I must admit that when it comes to stepmother, I have one very distinct advantage. I met my really special stepfathers around the same age as the boys – 4 and 6 – and I can’t remember life without them. As a child, my MadrastraMarcia, she was the kindest, wisest, most emotional adult in my world. She is to this day the first person I go to for advice and one of my closest friends. I will never forget that she spent the whole night sleeping in an uncomfortable chair in my bedroom the day I found out that my beloved biological mother was dying. I am grateful for the many small gestures and tips that have helped make me who I am now. I never doubted that I was loved twice and that created a world of possibilities for me.

This does not mean that parenting is not difficult. It’s a tightrope walk without the legal rights security net. Every situation is different, and I hear a variety of stories, but in general, dad or dad often means second best and, in some contexts, frankly irrelevant. There is no “day” role or role clearly defined for you. But respect for other people’s limits and a lack of social standing are certainly not reasons to diminish love. Love, like good morals, does not have to operate on the model of scarcity.

Octavia, sister of Emperor Augustus and fourth wife to Mark Antony, raised her stepchildren as her own sons even after Antony abandoned her for Cleopatra.

People try to tell me that there is something different about a biological child (I find this a bit annoying. I can’t imagine how adoptive and other non-biological legal parents feel). Dear friends, involuntarily it is different. The science is on their side: One study from the 1980s shows that stepmothers who interbreed with their children’s father are not as close to their children as they are to their biological children. Those with biological children reported feeling less satisfaction with being a stepmother.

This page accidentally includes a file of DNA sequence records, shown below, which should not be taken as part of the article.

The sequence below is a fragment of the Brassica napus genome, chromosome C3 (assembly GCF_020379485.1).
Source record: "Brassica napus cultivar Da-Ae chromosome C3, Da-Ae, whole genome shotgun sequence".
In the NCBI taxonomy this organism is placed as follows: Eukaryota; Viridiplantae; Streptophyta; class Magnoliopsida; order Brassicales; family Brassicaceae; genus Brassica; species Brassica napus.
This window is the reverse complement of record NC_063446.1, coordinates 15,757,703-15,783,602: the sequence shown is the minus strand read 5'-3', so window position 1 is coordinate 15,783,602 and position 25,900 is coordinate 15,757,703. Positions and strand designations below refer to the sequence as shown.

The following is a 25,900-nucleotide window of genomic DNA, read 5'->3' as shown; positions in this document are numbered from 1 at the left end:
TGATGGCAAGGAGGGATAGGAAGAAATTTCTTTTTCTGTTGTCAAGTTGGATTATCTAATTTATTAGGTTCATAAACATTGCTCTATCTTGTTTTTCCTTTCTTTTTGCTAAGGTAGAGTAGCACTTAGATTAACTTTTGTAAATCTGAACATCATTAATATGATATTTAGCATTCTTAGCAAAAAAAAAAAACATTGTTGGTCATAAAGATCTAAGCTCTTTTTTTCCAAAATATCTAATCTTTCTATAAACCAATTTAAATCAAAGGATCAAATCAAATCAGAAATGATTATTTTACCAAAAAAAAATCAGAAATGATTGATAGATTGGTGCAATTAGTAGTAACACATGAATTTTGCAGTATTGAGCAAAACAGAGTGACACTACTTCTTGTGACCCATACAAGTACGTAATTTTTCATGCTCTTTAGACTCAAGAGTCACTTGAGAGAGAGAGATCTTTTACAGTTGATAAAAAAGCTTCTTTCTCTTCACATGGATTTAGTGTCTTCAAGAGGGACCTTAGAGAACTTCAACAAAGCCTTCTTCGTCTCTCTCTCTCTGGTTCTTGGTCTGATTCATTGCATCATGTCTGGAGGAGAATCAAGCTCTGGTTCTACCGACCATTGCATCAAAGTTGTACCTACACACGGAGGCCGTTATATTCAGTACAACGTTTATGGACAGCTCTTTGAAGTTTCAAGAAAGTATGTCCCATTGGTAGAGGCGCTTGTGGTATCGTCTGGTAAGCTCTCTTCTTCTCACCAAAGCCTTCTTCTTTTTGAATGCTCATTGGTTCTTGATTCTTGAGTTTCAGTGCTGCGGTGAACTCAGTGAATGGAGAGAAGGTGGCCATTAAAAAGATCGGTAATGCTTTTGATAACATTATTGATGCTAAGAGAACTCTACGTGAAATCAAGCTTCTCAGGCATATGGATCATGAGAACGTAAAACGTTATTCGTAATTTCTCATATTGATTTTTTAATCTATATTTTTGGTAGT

I like to think that “difference” is not something so narcissistic and scandalous in the Middle Ages as bloodlines, but rather the intimacy and trust that attendees build. It shows in the ordinary everyday moments that separate being a parent and a friend of the family. (Or, for that matter, being a good father than being a trans or neglectful father.) It’s the excitement of being stuck in the elevator, the familiarity of having dinner and breakfast together, the ritual of bedtime stories, the boredom of a third medical appointment in a week, and the joy that accompanies the after-school walk home that makes people a family.

I don’t think anyone can love any child more than I love boys. But if I’m going to admit to the point that there’s something transcendental about becoming a biological parent, then to me it sounds a lot like heroin. Hear me out here because I don’t mean to be fickle. I have good authority that the first dose of heroin is the best feeling you can ever feel. (Nothing can be compared, which is exactly why it’s dangerous.) But as a non-heroin user, I live in blissful ignorance. Heroin might be better, but I would never know, and I could get my kicks of cocaine and ecstasy, or, as I like to call them, Max and Luke.